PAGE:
NASA has sent its newest Administrator, Major General Charles Frank Bolden, Jr. (USMC-Ret), to review one of the U.S. Space agency’s solar array systems contractors, Deployable Space Systems (DSS) of Goleta, California. He toured the Goleta, California DSS facility on Tuesday, July 1, 2014. The tour included a review of the newest and largest solar array system ever developed, the high power Roll Out Solar Array (ROSA), which NASA chief Bolden will be keeping close tabs on.
In October 2012 the space administration selected Deployable Space Systems, along with ATK Space Systems, Inc., both of Goleta, California, to develop the next generation of solar array systems for use in electric spacecraft propulsion systems. The two companies were awarded 18-month contracts to complete Phase 1 of the program. The contract awards had a minimum value of $5 million, to a maximum of $7 million.
As with Phase 1, Phase 2 of the program will be awarded to one or both of the companies, and is undertaken by NASA’s Space Technology Mission Directorate. The National Aeronautics and Space Administration, Glenn Research Center in Cleveland, Ohio, manages the program, led by director Dr. James Free.“These new solar arrays will not only enable new NASA missions, but they offer the promise of reducing the cost of commercial satellites so we expect this investment will have a significant payoff for U.S. industry.”
General Bolden was accompanied on his tour of the DSS facility by DSS President Brian Spence. Spence is the founder of DSS and formerly worked for AEC-Able Engineering and ATK Space Systems. “The testing of the DSS array is a major milestone toward development of a new solar electric power system that will generate the high power needed for extending human presence throughout the solar system.”
The latest Advanced Solar Array Systems technology that NASA chief Bolden is keeping tabs on is called ROSA, (Roll Out Solar Array) and is the latest cutting-edge solar propulsion system. It is said to be more cost-effective, lighter and more compact than previous versions. This will allow for superlative fulfillment of mission objectives, which include affordability and stowability. The flex-blanket composition of the solar array panels was calculated to maximize performance, thereby enabling high voltage power levels to the spacecraft. The Mega-ROSA construction incorporates a conglomerate of malleable, high voltage, “Winglet” type components into the highly adaptable backbone structure within the solar array itself.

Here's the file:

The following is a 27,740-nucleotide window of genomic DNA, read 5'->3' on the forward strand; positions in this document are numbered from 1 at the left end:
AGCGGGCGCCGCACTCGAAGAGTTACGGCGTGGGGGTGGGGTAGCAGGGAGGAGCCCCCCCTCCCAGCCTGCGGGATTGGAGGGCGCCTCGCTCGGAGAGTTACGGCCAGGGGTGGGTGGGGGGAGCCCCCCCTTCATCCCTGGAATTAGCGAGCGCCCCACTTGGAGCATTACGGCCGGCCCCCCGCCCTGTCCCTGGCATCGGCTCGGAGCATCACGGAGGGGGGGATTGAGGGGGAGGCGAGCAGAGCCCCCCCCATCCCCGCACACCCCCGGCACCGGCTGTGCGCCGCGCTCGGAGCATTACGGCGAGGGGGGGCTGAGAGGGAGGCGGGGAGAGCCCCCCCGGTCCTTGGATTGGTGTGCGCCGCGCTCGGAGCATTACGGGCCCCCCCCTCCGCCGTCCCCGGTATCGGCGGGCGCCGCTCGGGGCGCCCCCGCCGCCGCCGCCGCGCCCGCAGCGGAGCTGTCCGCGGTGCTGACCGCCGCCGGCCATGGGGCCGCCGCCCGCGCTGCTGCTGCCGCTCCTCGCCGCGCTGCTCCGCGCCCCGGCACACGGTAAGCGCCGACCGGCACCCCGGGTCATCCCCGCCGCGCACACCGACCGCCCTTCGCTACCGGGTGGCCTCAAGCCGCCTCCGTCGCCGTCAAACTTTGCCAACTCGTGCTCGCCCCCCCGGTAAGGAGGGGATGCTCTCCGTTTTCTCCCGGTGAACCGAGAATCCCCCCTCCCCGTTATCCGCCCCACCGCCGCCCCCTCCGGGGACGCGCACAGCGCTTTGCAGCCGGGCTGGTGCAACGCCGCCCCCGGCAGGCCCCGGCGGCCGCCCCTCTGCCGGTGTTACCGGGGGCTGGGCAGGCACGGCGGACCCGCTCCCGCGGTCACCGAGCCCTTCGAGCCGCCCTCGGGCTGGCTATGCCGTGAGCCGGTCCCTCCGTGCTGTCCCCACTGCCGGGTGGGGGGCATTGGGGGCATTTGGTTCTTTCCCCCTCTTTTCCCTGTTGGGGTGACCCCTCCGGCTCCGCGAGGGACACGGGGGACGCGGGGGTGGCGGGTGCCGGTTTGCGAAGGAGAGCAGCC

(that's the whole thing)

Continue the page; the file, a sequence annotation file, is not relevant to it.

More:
Deployable Space Systems was tasked with manufacturing two 15–20 kilowatt Roll Out Solar Array winglets. These winglets will be approximately 4.5 meters wide and 14 meters long. Currently, DSS Mega ROSA prototypes have been declared fully functional during over 100 previously successful deployments, at various temperatures. With Phase 1 coming to an end and Phase 2 on the horizon, the timing of General Bolden’s tour is seen in scientific circles as a review of the Phase 1 contracts, and a precursor to a valid choice being made for Phase 2.
ATK Space Systems, the other contractor involved in this mission, was tasked with reducing the size of the “Megaflex” panels, a larger version of the more popular “Ultraflex” solar panels which have been used extensively, most recently on the Mars Phoenix Lander. The major difference between Ultraflex and Megaflex is the improvement demonstrated by how the solar arrays are folded and stored for launch. With Megaflex providing more power than Ultraflex, and fitting into the same launch space, a distinct advantage has been gained in overall electrical output when balanced against launch size and cost containment protocols.
The two contractors have been given different assignments and both could very well be awarded Phase 2 contracts, in keeping with the original mission directive. With NASA’s Charles Bolden keeping close tabs on this latest version of Solar Array Technology, the future of solar propulsion seems assured. It would appear that Deployable Space Systems and ATK Space Systems are up to the task.
By Jim Donahue